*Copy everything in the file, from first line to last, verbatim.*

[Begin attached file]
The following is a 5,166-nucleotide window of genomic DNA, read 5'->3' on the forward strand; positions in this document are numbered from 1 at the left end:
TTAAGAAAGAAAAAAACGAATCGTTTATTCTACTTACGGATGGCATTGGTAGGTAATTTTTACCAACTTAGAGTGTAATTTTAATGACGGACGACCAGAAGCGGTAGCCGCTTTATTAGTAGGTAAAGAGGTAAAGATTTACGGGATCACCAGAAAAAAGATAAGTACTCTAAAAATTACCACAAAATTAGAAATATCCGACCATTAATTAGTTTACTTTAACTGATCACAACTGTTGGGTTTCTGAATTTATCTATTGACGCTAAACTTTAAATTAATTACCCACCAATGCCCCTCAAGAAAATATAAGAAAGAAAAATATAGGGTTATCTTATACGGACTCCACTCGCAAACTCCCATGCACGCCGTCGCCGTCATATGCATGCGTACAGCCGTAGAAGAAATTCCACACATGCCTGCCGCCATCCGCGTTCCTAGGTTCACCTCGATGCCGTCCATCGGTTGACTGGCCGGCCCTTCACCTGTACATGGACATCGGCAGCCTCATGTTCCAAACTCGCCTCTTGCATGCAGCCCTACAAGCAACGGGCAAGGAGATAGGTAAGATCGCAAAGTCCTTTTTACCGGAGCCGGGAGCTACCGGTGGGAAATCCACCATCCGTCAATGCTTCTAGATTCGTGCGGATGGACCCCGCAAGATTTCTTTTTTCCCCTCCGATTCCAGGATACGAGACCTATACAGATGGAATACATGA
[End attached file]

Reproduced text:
The following is a 5,166-nucleotide window of genomic DNA, read 5'->3' on the forward strand; positions in this document are numbered from 1 at the left end:
TTAAGAAAGAAAAAAACGAATCGTTTATTCTACTTACGGATGGCATTGGTAGGTAATTTTTACCAACTTAGAGTGTAATTTTAATGACGGACGACCAGAAGCGGTAGCCGCTTTATTAGTAGGTAAAGAGGTAAAGATTTACGGGATCACCAGAAAAAAGATAAGTACTCTAAAAATTACCACAAAATTAGAAATATCCGACCATTAATTAGTTTACTTTAACTGATCACAACTGTTGGGTTTCTGAATTTATCTATTGACGCTAAACTTTAAATTAATTACCCACCAATGCCCCTCAAGAAAATATAAGAAAGAAAAATATAGGGTTATCTTATACGGACTCCACTCGCAAACTCCCATGCACGCCGTCGCCGTCATATGCATGCGTACAGCCGTAGAAGAAATTCCACACATGCCTGCCGCCATCCGCGTTCCTAGGTTCACCTCGATGCCGTCCATCGGTTGACTGGCCGGCCCTTCACCTGTACATGGACATCGGCAGCCTCATGTTCCAAACTCGCCTCTTGCATGCAGCCCTACAAGCAACGGGCAAGGAGATAGGTAAGATCGCAAAGTCCTTTTTACCGGAGCCGGGAGCTACCGGTGGGAAATCCACCATCCGTCAATGCTTCTAGATTCGTGCGGATGGACCCCGCAAGATTTCTTTTTTCCCCTCCGATTCCAGGATACGAGACCTATACAGATGGAATACATGA